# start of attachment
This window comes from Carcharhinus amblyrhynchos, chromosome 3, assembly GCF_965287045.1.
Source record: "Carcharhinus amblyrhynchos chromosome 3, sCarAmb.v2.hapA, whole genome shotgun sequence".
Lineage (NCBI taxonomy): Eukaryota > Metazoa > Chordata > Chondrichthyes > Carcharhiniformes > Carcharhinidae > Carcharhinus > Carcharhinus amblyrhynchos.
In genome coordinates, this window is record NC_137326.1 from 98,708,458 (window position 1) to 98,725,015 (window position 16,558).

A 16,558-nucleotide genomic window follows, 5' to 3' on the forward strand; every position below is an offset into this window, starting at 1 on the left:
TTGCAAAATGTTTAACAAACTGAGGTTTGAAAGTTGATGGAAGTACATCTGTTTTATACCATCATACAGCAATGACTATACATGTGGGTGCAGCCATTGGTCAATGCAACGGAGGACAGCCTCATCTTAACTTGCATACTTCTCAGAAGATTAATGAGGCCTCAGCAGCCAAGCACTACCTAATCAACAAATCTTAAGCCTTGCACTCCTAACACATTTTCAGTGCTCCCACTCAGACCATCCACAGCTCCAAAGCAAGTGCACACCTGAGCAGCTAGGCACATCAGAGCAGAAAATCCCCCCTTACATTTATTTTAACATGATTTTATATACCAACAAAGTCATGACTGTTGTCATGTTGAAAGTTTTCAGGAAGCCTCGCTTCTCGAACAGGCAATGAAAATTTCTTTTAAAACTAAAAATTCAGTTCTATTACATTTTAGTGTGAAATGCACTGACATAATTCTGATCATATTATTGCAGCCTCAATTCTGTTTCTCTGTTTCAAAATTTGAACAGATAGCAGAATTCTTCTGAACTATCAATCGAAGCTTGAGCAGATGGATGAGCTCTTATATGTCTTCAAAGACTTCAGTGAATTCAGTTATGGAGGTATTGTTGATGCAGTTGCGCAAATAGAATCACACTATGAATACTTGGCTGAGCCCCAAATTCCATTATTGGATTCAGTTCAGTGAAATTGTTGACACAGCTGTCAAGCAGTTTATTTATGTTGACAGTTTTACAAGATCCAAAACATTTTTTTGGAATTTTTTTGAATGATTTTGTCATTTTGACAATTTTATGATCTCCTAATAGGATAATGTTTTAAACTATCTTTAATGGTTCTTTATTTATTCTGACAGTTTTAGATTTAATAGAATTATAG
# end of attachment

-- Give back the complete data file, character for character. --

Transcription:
This window comes from Carcharhinus amblyrhynchos, chromosome 3, assembly GCF_965287045.1.
Source record: "Carcharhinus amblyrhynchos chromosome 3, sCarAmb.v2.hapA, whole genome shotgun sequence".
Lineage (NCBI taxonomy): Eukaryota > Metazoa > Chordata > Chondrichthyes > Carcharhiniformes > Carcharhinidae > Carcharhinus > Carcharhinus amblyrhynchos.
In genome coordinates, this window is record NC_137326.1 from 98,708,458 (window position 1) to 98,725,015 (window position 16,558).

A 16,558-nucleotide genomic window follows, 5' to 3' on the forward strand; every position below is an offset into this window, starting at 1 on the left:
TTGCAAAATGTTTAACAAACTGAGGTTTGAAAGTTGATGGAAGTACATCTGTTTTATACCATCATACAGCAATGACTATACATGTGGGTGCAGCCATTGGTCAATGCAACGGAGGACAGCCTCATCTTAACTTGCATACTTCTCAGAAGATTAATGAGGCCTCAGCAGCCAAGCACTACCTAATCAACAAATCTTAAGCCTTGCACTCCTAACACATTTTCAGTGCTCCCACTCAGACCATCCACAGCTCCAAAGCAAGTGCACACCTGAGCAGCTAGGCACATCAGAGCAGAAAATCCCCCCTTACATTTATTTTAACATGATTTTATATACCAACAAAGTCATGACTGTTGTCATGTTGAAAGTTTTCAGGAAGCCTCGCTTCTCGAACAGGCAATGAAAATTTCTTTTAAAACTAAAAATTCAGTTCTATTACATTTTAGTGTGAAATGCACTGACATAATTCTGATCATATTATTGCAGCCTCAATTCTGTTTCTCTGTTTCAAAATTTGAACAGATAGCAGAATTCTTCTGAACTATCAATCGAAGCTTGAGCAGATGGATGAGCTCTTATATGTCTTCAAAGACTTCAGTGAATTCAGTTATGGAGGTATTGTTGATGCAGTTGCGCAAATAGAATCACACTATGAATACTTGGCTGAGCCCCAAATTCCATTATTGGATTCAGTTCAGTGAAATTGTTGACACAGCTGTCAAGCAGTTTATTTATGTTGACAGTTTTACAAGATCCAAAACATTTTTTTGGAATTTTTTTGAATGATTTTGTCATTTTGACAATTTTATGATCTCCTAATAGGATAATGTTTTAAACTATCTTTAATGGTTCTTTATTTATTCTGACAGTTTTAGATTTAATAGAATTATAG